Though a large, imposing figure with a fierce scowl that could make President Putin nervous, my father looms in my childhood memory as a steady, fairly unflappable man. Like all of us he gets irritated and can get quite angry, but his ire usually mounts over time as the result of several events that build like a crescendo into a fiery burst that, once he’s expressed it, disappears almost immediately.
I can count on one hand the number of times I heard him raise his voice to my mother, but one instance stands out as significant in which he was venting to her about a colleague. It was the first time I fully understood the word, “initiative,” the definition of which I deduced by his short diatribe. He was bemoaning the tendency of a particular co-worker to “squash the initiative” of fellow co-workers with her officiousness. I’ve rarely known him to get so angry, and my young 10-year-old self so strongly internalized his favor for this thing called initiative that I still have trouble working on anything that I haven’t in some way initiated.
From the resume-writing business I ran in college promoted with bulletin board flyers to the women’s magazine I started in my early 30s, the two Portland farmers’ market I helped launch and my most recent venture, I really do my best work when I’m creating something from the seed of an idea.
Did my father’s 1979 rant about a fellow phone company manager make me into an entrepreneur? I don’t know, maybe. If nothing else it instilled in me the strongly held value that taking initiative is a good thing while waiting for things to happen, less so. Has this always served me well? No. But more often than not, I think it has. (I inherited my dad’s scowl, by the way, and it also serves me well in some instances and not others.)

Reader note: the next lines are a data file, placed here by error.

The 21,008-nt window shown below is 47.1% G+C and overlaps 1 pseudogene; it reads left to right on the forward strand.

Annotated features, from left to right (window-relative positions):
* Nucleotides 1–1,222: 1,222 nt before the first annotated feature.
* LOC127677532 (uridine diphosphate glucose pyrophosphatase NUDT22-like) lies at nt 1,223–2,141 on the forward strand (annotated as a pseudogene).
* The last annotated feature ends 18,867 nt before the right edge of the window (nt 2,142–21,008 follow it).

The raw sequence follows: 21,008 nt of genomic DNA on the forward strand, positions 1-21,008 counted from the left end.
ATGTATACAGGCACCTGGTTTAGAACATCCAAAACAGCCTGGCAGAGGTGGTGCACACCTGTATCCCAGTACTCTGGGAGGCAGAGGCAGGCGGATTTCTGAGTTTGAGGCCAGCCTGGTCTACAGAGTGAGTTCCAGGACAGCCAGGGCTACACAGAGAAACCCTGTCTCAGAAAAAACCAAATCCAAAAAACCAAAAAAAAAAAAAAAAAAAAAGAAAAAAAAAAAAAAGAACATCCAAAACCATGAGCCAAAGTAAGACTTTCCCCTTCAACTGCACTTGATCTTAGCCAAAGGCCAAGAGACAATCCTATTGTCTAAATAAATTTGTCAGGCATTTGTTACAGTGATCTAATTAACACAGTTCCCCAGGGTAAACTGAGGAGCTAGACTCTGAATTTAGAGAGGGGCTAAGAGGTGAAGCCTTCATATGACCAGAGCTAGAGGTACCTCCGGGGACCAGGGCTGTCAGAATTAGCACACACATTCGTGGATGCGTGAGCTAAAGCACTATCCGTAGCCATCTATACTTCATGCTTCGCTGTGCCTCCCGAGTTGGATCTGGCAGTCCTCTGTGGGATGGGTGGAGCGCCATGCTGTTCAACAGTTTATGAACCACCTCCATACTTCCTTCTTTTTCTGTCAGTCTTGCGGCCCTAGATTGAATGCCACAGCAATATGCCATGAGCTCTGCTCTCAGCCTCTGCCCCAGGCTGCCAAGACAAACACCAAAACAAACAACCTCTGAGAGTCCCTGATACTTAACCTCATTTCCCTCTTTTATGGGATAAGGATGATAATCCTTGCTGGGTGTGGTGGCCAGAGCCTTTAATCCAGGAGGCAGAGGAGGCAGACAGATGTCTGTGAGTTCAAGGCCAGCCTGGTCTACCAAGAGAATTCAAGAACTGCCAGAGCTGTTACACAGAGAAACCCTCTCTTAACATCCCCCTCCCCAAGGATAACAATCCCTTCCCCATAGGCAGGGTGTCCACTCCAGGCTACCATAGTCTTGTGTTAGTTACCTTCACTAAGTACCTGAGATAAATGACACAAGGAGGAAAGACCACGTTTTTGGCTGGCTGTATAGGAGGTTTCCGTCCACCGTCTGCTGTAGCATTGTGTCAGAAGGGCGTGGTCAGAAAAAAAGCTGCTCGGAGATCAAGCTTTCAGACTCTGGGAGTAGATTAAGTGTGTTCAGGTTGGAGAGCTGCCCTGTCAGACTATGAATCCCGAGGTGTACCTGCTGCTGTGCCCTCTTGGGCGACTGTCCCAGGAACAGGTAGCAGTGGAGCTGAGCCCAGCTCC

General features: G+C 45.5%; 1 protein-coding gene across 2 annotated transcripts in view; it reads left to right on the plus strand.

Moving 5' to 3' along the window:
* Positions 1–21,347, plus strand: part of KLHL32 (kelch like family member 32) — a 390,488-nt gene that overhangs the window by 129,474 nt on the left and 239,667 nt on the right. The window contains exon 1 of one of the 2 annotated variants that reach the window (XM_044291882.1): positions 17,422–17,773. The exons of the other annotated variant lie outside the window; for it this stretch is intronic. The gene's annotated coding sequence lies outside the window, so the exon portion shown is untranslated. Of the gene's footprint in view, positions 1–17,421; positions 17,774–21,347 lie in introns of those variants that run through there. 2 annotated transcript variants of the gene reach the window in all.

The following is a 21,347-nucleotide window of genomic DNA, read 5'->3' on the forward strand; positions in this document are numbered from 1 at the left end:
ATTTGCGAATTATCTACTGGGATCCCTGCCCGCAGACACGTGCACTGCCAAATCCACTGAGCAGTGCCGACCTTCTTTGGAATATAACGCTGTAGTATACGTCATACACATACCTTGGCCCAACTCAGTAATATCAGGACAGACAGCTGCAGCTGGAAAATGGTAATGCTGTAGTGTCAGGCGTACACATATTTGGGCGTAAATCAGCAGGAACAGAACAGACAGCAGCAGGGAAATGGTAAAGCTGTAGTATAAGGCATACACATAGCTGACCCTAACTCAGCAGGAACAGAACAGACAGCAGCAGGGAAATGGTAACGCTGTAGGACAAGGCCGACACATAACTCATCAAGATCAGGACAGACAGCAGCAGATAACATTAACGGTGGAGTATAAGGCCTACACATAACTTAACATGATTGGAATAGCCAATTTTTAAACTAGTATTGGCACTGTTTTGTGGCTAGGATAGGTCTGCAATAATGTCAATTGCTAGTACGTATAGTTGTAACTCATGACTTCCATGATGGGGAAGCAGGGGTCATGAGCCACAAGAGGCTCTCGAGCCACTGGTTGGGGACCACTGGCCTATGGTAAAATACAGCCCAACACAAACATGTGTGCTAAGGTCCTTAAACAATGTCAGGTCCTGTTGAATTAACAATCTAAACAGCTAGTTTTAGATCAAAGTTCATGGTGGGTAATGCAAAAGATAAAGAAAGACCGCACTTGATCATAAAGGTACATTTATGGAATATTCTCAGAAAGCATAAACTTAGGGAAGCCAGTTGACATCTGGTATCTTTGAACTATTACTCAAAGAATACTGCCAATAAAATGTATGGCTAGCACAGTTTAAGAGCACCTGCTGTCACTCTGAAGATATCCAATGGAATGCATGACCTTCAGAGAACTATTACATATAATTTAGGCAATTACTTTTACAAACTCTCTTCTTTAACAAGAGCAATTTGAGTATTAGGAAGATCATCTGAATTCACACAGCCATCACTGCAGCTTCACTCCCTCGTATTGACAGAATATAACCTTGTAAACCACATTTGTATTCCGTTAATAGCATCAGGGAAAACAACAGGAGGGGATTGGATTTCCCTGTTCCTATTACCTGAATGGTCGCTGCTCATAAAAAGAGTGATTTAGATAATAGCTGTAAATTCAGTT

What strikes me as significant when I think deeply about initiative is that my reverence for this trait has influenced my personal relationships. The women and men I consider close friends are all people who tend to start with nothing yet make amazing things happen, whether it’s remodeling two large kitchens after taking them down to the studs (my husband), running an acupuncture business out of her backyard studio (my friend Kate), serving as the leader of the ragtag of volunteer group that evolved into the board of the incredible Montavilla Farmers Market (my friend Jon), or at age of 26 convincing an obstinate curmudgeon to sell her his building in the business district in which she wanted to move her flower shop (my friend Angie).
Though the words initiative and ambition are often used interchangeably, I think initiative actually gives life to ambition, infusing it with purpose and personal values. Ambition is the engine, and initiative the fuel. Without initiative, ambition becomes aimless and reckless — a vulgar play for approval, recognition and status symbols. A worthier form of ambition is defined by a sincere, thoughtful initiation of steps to lead to an overarching goal rooted in a deeper place within us.
If we start a business just to make loads of money, that’s ambition without initiative. If we start one to build a life that works for us and our families, that’s ambition with initiative. Ambition runs for president to hear the crowd roar his name and blame the country’s problems on minorities and immigrants — that’s ambition without initiative. Initiative runs for president in order to solve the country’s problems by first asking, “What are the deeply complex, underlying reasons these problems exist and how do we roll up our sleeves and get started?”
It’s hard to deny that we need ambition to function as a society. It motivates people to defy the odds makers, move up the socioeconomic ladder, and break down barriers to success. My dad, in fact, accomplished this, working up the ranks of Ma Bell without the benefit of a college degree. Married at age 21 and the father of four children at age 32, he likely initiated his ambition to provide for his family. Like a flower, ambition blooms when it is well tended and planted in the right spot.